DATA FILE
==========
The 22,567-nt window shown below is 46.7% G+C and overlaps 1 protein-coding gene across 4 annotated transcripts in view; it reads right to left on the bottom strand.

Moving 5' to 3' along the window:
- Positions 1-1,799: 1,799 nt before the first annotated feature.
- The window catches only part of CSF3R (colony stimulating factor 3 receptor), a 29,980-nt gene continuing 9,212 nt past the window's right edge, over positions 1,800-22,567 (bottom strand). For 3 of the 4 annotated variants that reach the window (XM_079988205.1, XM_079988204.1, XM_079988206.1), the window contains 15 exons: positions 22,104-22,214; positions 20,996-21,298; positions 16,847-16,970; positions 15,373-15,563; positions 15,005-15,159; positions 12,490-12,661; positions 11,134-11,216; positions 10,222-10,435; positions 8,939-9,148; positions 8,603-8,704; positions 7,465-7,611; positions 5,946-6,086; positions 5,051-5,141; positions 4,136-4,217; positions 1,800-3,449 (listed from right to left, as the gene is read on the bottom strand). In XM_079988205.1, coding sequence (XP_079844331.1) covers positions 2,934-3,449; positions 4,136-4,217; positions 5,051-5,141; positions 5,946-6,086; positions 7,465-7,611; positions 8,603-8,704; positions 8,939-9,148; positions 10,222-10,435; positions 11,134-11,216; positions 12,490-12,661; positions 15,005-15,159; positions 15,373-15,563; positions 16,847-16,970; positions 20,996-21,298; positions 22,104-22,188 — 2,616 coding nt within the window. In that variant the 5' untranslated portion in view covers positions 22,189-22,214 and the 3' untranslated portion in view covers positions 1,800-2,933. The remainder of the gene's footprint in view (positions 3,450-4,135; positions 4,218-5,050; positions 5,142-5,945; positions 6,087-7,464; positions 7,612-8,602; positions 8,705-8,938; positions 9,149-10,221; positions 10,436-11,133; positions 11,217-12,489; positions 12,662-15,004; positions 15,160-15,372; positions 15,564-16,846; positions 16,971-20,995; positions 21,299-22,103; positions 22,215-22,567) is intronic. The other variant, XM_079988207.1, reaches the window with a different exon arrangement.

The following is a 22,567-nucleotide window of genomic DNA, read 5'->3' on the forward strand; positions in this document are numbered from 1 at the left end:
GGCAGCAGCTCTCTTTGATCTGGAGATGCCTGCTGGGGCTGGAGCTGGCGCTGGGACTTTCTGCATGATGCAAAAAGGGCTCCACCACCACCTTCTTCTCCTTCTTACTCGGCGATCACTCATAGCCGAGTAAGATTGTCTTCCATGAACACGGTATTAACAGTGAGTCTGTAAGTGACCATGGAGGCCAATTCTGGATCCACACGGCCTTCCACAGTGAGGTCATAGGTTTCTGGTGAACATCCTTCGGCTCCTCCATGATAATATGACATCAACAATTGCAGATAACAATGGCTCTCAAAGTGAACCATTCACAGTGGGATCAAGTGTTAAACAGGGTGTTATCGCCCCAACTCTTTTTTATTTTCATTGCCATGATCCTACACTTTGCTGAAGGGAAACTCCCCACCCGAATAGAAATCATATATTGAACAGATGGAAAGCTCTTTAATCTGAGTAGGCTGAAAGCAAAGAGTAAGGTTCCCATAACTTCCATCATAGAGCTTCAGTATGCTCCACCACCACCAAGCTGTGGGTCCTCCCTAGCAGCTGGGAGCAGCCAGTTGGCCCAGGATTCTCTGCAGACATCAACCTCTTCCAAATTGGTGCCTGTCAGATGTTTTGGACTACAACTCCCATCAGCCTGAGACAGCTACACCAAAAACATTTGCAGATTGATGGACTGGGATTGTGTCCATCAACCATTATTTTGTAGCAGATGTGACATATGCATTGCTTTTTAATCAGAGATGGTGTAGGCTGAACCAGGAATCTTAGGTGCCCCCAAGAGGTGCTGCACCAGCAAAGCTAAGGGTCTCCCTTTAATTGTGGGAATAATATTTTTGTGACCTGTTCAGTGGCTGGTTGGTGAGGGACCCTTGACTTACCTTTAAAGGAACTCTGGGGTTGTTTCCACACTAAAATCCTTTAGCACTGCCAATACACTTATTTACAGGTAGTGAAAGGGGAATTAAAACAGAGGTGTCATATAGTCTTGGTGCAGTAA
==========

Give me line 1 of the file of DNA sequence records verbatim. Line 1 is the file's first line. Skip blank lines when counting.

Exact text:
The 22,567-nt window shown below is 46.7% G+C and overlaps 1 protein-coding gene across 4 annotated transcripts in view; it reads right to left on the bottom strand.